Volume 115, Issue 1, January 2004
Index of content:
- ULTRASONICS, QUANTUM ACOUSTICS, AND PHYSICAL EFFECTS OF SOUND 
115(2004); http://dx.doi.org/10.1121/1.1630999View Description Hide Description
This paper deals with the propagation of ultrasonicguided waves in adhesively bonded lap–shear joints. The topic is relevant to bond inspection by ultrasonic testing. Specifically, the propagation of the lowest-order, antisymmetric mode through the joint is examined. An important aspect is the mode conversion at the boundaries between the single-plate adherents and the multilayer overlap. The strength of transmission is studied for three different bond states in aluminum joints, namely a fully cured adhesive bond, a poorly cured adhesive bond, and a slip bond. Theoretical predictions indicate that the dispersive behavior of the guided waves in the multilayer overlap is highly dependent on bond state. Experimental tests are conducted in lap–shear joints by a hybrid, broadband laser/air-coupled ultrasonic setup in a through-transmission configuration. The Gabor wavelet transform is employed to extract energy transmission coefficients in the 100 kHz 1.4 MHz range for the three different bond states examined. The cross-sectional mode shapes of the guided waves are shown to have a substantial role in the energy transfer through the joint.
Ultrasonic interferometry for the measurement of shear velocity and attenuation in viscoelastic solids115(2004); http://dx.doi.org/10.1121/1.1631944View Description Hide Description
A method for the measurement of the shear properties of solid viscoelastic materials is presented. The viscoelastic material is cut into a cylindrical sample which is clamped between two rods. The transmission and reflection coefficientspectra of the fundamental torsional mode through the sample are measured by means of two pairs of piezoelectric transducers placed at the free ends of the rod-sample-rod system. Such spectra exhibit maxima and minima which occur approximately at the resonance frequencies of the free viscoelastic cylinder. Therefore, the shear velocity can be obtained by measuring the frequency interval between two consecutive maxima or minima. The shear attenuation is derived by best fitting the analytical expression of the reflection and transmission coefficients to the experimental spectra. The test is very quick to set up as the sample is simply clamped between the two rods.
115(2004); http://dx.doi.org/10.1121/1.1631938View Description Hide Description
Local variation in surface skimming longitudinal wave (SSLW) velocity has been measured using a scanning acoustic microscope. A very narrow width electrical impulse has been used to excite the transducer of the acoustic lens. This permits the separation of the SSLW signal from the direct reflected signal in the time domain. A simple method of measuring the time delay between the directly reflected signal and the SSLW signal at two defocuses has been utilized for the local measurement of SSLW velocity. The variation in the SSLW velocitymeasured over an area of the sample is scaled and presented as an image. The method has been implemented to image the variation of the SSLW velocity around a crack tip in a sample of Ti-6Al-4V. Since the SSLW velocity is known to change linearly with the stress, the SSLW velocityimage is considered as a representation of the image of stress around the crack tip. Local stress variation in the same region of the crack tip is directly measured using x-ray diffraction. The SSLW velocityimage is compared with the x-ray diffraction stress image. The contrast in the two images, spatial resolution, and the penetration depth into the sample of acoustic waves and x rays are discussed.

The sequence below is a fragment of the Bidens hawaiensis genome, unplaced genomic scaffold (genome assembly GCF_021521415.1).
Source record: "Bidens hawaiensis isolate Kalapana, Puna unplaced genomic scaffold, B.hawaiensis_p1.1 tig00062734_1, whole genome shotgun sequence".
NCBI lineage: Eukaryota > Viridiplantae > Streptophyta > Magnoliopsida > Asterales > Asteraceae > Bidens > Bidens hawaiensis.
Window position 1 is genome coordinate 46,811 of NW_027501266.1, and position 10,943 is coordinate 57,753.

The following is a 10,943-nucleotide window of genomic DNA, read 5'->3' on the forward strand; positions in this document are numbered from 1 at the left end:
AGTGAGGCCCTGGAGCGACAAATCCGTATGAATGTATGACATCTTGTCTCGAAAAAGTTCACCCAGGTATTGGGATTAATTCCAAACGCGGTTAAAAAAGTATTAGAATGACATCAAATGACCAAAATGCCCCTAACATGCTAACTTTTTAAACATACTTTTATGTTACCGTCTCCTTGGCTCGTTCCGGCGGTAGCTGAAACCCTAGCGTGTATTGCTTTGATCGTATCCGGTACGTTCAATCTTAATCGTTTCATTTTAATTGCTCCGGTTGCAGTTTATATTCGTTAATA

115(2004); http://dx.doi.org/10.1121/1.1630997View Description Hide Description
The scanning laser source (SLS) technique has been proposed recently as an effective way to investigate small surface-breaking cracks. By monitoring the amplitude and frequency changes of the ultrasound generated as the SLS scans over a defect, the SLS technique has provided enhanced signal-to-noise performance compared to the traditional pitch–catch or pulse–echo ultrasonic methods. In previous work, either a point source or a short line source was used for generation of ultrasound. The resulting Rayleigh wave was typically bipolar in nature. In this paper, a scanning laser line source (SLLS) technique using a true thermoelastic line source (which leads to generation of monopolar surface waves) is demonstrated experimentally and through numerical simulation. Experiments are performed using a line-focused Nd:YAG laser and interferometric detection. For the numerical simulation, a hybrid model combining a mass-spring lattice method (MSLM) and a finite difference method (FDM) is used. As the SLLS is scanned over a surface-breaking flaw, it is shown both experimentally and numerically that the monopolar Rayleigh wave becomes bipolar, dramatically indicating the presence of the flaw.